Our cabin is roughly the size of a two-car garage—20X24-feet—with a deck across most of the front. The giant hollyhock took us about a decade to grow, using seeds from my sister Phyllis’s yard in Pueblo. It seems happy in it nest next to the rock our neighbor Harold hauled out of the meadow for us; the rock is about 8 feet long and is excellent for little boys to climb on and snakes to live under. My husband, Joe, made the pergola at the far right out of boards from the original deck or son, Josh, and I built more than 20 years ago. Joe also made the swing and the wooden Adirondack chair. We got the awning four years ago, right after the fire. Because we are remote and our road is unimproved, we had to meet the UPS driver at our mailbox about three miles away and transfer the awning into Mr. Green Jeans, our Toyota 4Runner and schlep it up to the mountain ourselves. We have four small solar panels on the roof that provide 360 watts of power, enough for not much. The cabin and the trees immediately surrounding it were saved by firefighters, angels with picks and hoses.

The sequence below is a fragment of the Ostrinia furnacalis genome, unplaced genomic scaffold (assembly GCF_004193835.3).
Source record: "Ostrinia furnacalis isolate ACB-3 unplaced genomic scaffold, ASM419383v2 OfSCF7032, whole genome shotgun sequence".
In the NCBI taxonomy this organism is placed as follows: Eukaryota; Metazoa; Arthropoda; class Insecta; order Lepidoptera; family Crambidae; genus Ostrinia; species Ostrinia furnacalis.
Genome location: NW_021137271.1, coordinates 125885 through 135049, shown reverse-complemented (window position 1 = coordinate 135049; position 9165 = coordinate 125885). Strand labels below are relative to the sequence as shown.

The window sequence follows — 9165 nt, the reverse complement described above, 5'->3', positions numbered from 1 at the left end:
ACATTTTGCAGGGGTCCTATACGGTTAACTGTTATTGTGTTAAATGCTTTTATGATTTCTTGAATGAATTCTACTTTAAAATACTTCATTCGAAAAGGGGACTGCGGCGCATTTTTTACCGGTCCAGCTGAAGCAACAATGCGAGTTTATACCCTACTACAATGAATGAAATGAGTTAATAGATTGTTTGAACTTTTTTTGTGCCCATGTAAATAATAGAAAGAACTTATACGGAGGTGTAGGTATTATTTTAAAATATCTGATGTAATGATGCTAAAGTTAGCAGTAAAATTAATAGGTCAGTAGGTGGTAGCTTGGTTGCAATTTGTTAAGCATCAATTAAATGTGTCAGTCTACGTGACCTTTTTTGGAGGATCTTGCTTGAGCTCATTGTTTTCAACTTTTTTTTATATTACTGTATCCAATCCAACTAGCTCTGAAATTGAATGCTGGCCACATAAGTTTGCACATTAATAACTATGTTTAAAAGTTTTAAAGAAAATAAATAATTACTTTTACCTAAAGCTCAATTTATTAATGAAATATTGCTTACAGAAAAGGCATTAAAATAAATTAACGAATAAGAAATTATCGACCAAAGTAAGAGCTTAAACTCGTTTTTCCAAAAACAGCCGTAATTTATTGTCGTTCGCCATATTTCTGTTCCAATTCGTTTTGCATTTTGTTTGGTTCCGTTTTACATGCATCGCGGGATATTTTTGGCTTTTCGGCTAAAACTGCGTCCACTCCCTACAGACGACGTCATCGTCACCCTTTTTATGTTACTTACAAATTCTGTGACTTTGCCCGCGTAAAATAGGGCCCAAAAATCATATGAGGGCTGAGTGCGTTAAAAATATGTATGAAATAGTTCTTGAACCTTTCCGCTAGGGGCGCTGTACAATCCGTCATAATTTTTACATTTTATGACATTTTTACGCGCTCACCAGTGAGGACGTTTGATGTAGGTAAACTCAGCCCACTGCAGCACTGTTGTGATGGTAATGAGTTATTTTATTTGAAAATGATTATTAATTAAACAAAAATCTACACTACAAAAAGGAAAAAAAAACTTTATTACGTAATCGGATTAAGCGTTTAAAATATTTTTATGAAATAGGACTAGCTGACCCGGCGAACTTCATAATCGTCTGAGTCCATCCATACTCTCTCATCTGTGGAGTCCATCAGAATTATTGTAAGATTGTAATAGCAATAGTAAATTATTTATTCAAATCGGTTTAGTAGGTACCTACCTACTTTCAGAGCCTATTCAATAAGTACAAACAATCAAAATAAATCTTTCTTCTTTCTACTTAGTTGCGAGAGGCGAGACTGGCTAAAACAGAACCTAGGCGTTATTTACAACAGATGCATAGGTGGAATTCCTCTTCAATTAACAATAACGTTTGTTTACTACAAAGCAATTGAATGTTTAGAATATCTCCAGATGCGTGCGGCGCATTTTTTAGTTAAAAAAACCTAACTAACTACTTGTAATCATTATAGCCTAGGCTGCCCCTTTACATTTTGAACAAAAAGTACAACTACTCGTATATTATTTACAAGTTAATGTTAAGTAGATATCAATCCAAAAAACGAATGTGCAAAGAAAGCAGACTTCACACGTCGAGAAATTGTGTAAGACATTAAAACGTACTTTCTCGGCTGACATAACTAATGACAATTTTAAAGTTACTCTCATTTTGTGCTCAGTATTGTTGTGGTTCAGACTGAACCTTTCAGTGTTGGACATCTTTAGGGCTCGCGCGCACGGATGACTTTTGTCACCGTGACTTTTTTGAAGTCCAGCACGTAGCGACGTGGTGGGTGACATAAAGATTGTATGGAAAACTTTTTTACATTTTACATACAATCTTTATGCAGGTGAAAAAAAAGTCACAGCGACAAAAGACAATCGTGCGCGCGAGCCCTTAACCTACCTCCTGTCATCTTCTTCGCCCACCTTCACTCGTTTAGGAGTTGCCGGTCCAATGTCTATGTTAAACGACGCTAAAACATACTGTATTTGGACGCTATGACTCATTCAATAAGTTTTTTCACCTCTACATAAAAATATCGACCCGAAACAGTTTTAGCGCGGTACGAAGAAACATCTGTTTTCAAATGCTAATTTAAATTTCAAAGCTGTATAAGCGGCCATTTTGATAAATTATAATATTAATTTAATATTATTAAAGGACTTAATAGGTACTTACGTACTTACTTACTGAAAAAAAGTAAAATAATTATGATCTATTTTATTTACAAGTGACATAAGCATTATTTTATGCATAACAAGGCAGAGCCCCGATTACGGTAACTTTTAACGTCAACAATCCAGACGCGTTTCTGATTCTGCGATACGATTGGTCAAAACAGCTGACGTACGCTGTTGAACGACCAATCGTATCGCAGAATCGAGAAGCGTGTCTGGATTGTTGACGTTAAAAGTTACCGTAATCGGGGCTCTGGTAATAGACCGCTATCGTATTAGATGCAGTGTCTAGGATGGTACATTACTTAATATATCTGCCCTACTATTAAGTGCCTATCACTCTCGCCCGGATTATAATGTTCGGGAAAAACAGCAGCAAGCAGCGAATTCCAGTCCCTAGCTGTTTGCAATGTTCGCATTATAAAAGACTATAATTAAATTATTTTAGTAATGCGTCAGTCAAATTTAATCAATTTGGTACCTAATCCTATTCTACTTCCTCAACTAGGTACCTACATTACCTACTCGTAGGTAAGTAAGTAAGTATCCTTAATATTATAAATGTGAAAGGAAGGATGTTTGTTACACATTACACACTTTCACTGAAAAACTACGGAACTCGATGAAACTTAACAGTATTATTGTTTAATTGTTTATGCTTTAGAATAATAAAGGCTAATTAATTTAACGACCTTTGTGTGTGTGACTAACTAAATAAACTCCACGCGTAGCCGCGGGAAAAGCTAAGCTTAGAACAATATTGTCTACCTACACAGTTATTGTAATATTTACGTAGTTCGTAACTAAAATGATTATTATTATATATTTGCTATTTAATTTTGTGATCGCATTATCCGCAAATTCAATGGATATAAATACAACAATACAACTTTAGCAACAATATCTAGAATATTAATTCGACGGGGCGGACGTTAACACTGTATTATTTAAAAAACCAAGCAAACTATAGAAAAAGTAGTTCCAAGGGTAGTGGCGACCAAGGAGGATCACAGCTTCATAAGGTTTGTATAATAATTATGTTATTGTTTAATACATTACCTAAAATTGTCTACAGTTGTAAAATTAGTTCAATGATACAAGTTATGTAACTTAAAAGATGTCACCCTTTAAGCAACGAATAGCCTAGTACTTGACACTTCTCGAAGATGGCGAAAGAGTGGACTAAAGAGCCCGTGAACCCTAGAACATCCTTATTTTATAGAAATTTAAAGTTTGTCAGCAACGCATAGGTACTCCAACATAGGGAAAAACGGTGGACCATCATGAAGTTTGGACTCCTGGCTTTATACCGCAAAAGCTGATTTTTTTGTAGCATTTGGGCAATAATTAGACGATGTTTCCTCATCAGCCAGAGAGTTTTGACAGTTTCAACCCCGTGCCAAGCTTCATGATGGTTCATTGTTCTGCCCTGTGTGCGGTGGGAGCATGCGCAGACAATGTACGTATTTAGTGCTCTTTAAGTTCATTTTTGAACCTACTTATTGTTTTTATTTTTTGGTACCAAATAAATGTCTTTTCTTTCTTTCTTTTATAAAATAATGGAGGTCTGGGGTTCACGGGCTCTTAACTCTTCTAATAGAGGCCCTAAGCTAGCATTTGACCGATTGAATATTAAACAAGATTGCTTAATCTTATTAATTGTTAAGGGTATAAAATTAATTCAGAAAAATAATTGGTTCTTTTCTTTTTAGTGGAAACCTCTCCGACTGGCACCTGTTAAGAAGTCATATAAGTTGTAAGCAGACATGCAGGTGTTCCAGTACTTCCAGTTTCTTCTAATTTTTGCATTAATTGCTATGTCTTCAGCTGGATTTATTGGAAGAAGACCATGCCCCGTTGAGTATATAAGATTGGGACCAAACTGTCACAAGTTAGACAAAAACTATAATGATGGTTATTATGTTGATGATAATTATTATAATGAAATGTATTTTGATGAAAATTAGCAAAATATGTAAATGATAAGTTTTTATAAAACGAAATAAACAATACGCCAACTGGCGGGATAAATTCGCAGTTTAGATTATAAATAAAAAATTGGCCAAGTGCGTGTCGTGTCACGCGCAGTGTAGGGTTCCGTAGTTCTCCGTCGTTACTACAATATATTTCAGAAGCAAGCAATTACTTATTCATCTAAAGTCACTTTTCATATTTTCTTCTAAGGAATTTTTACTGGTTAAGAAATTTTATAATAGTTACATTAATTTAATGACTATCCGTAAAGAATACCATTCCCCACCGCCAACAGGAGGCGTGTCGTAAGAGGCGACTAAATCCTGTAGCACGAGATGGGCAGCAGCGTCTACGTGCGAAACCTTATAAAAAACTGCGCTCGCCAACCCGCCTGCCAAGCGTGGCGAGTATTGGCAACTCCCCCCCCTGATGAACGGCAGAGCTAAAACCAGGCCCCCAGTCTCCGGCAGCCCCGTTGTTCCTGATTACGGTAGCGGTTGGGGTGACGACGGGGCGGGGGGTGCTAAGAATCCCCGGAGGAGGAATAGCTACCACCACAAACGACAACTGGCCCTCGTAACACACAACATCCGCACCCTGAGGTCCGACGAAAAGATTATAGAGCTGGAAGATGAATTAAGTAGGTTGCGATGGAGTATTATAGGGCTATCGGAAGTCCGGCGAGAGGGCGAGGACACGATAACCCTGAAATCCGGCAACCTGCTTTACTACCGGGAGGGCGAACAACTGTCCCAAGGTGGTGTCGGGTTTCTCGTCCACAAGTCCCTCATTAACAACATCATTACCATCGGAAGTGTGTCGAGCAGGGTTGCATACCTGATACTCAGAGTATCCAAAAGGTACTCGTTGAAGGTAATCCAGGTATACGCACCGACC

The forest in 2012 and after the East Peak Fire in 2013. The East Spanish Peak is in the background.